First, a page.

Saturday, April 30, 2011

Mind Battles

One of my best kept secrets about running (not that I claim to know anything about it) is listening to audiobooks while I run.  A friend of mine actually suggested it when I was training for the San Francisco Marathon and the longer runs started to get a little boring.  I've tried music (like everyone else) and going "all natural" (as my buddy Skip Fuller likes to say) without headphones but I love the audiobook.  It keeps my mind working, keeps the focus off the running during the hard times. 

Some of the training though should be a mind battle, should be "all natural", should be about getting through the hard times.  Running or training as you will is a projection of life.  Some times it feels great and you just want to keep going, other times it hurts and nothing could be harder than putting one foot in front of the other.  My buddy Skip is smart going "all natural", getting through those rough patches in the training will only serve him in a race and life. 

Training, the diabetes and life all have one thing in common.  Sometimes you just need to keep moving forward.  And you know what?  The runs where I want to quit and end up finishing are the ones I gain the most from, the ones that give the most satisfaction. 

As Sun Tzu says in The Art of War, "Battles are won before they are ever fought".  Going into a workout with a good mindset can overcome any difficulity.  This, as in running, is the same with the betes I've come to find.  Having the correct mindset about insulin delivery and carb intake equates to good blood sugars.  It's those meals when I don't take a moment to think about the carbs and insulin, trying to just let everything fall into place that the the glucose rises and everyone goes crazy.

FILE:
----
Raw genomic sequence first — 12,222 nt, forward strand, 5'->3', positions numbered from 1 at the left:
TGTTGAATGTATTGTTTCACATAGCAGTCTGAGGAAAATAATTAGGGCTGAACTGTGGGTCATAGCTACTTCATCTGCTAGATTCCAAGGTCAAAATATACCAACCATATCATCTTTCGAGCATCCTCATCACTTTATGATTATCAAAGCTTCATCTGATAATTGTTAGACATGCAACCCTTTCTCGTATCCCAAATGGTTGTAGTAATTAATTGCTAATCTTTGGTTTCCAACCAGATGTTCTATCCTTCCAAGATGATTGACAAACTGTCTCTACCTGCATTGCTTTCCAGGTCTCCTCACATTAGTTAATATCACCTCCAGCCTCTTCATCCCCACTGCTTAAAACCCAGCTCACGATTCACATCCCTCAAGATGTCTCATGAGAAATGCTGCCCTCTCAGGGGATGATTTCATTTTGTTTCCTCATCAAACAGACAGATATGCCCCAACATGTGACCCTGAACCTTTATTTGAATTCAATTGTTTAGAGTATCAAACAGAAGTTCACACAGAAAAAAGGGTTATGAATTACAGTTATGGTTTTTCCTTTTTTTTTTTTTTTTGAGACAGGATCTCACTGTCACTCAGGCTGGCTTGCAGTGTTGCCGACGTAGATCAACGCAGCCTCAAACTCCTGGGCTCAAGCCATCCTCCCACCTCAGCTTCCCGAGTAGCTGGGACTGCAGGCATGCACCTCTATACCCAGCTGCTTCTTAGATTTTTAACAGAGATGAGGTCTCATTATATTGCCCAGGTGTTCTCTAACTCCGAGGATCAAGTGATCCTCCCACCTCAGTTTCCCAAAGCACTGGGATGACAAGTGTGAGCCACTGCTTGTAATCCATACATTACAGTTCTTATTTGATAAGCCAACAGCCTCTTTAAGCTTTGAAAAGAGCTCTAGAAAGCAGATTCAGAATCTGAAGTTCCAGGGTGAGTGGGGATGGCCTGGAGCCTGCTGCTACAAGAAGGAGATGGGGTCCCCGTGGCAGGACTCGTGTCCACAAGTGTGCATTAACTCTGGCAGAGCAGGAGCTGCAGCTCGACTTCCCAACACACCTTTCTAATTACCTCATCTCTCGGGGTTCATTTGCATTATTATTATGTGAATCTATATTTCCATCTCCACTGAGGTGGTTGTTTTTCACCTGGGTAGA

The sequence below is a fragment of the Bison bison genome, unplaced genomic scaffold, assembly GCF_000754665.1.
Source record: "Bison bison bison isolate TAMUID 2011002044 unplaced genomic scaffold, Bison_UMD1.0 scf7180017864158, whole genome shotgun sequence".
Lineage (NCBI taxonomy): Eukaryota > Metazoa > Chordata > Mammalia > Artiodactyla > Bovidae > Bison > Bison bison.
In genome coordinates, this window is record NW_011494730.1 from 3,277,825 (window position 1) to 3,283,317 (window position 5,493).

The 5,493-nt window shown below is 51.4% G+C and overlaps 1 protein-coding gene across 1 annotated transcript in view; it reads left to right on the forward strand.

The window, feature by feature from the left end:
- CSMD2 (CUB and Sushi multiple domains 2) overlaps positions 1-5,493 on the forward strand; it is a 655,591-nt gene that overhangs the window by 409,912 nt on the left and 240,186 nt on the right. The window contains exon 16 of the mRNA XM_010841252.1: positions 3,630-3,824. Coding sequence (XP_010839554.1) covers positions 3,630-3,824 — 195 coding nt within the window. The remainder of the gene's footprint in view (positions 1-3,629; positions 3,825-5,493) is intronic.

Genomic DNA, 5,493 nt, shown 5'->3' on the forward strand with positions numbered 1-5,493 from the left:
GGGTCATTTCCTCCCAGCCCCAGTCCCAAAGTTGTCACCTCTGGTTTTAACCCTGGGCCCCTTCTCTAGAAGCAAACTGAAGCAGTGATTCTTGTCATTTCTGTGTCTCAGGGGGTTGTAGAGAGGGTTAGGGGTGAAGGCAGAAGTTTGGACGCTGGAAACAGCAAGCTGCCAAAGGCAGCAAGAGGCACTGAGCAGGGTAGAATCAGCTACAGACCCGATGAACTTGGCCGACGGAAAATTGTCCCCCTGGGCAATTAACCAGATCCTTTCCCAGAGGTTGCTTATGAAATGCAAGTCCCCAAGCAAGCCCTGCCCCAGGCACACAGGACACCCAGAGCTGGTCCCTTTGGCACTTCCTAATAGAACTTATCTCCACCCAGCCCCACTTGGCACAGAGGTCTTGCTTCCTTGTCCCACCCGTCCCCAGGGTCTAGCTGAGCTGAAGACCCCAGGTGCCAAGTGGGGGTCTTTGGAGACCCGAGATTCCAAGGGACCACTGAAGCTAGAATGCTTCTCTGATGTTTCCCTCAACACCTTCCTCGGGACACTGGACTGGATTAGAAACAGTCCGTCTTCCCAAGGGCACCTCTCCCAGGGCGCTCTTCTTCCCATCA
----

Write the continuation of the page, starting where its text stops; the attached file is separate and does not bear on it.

You have to believe in yourself.
Sun Tzu

Cuurent Blood Glucose: 205 (ugh)

Thursday, April 28, 2011

Conservative Hippy

As I sat and ate my organic free-range (brown) eggs this morning I thought to myself "I must be the most conservative hippy on the planet next to the CEO of Whole Foods".  Having read about a lot of business people in college and now graduate school, I've always been interested in John Mackey, the former CEO and now current Chairman of the Board for Whole Foods (partially because of his success and partially because of my families ties to the grocery business). 

Mr. Mackey is an entrepreneur, who, long story short, started Whole Foods and made it successful.  The twist?  You would think the guy would be a straight hippy but he isn't.  He is well known for his beliefs in free market, Milton Friedman ideals.  Once, at the annual meeting, an angry shareholder critized him for selling what they thought he didn't believe in, so he switched to veganism to prove a point.  While I don't go to the store for most of my food, there always seems to be something new to try when I go there. 

This was the first time I've ever had the organic brown eggs, which don't taste any different by the way.  Since going gluten free, I've learned more about how food works in my body more than ever and I love it.  I've read articles, tested things and can't wait to learn more.  Food truly is the fuel of the body, especially in endurance sports.  I can tell you if I veer off course that I won't feel as great three days later, making it easier and easier to eat well.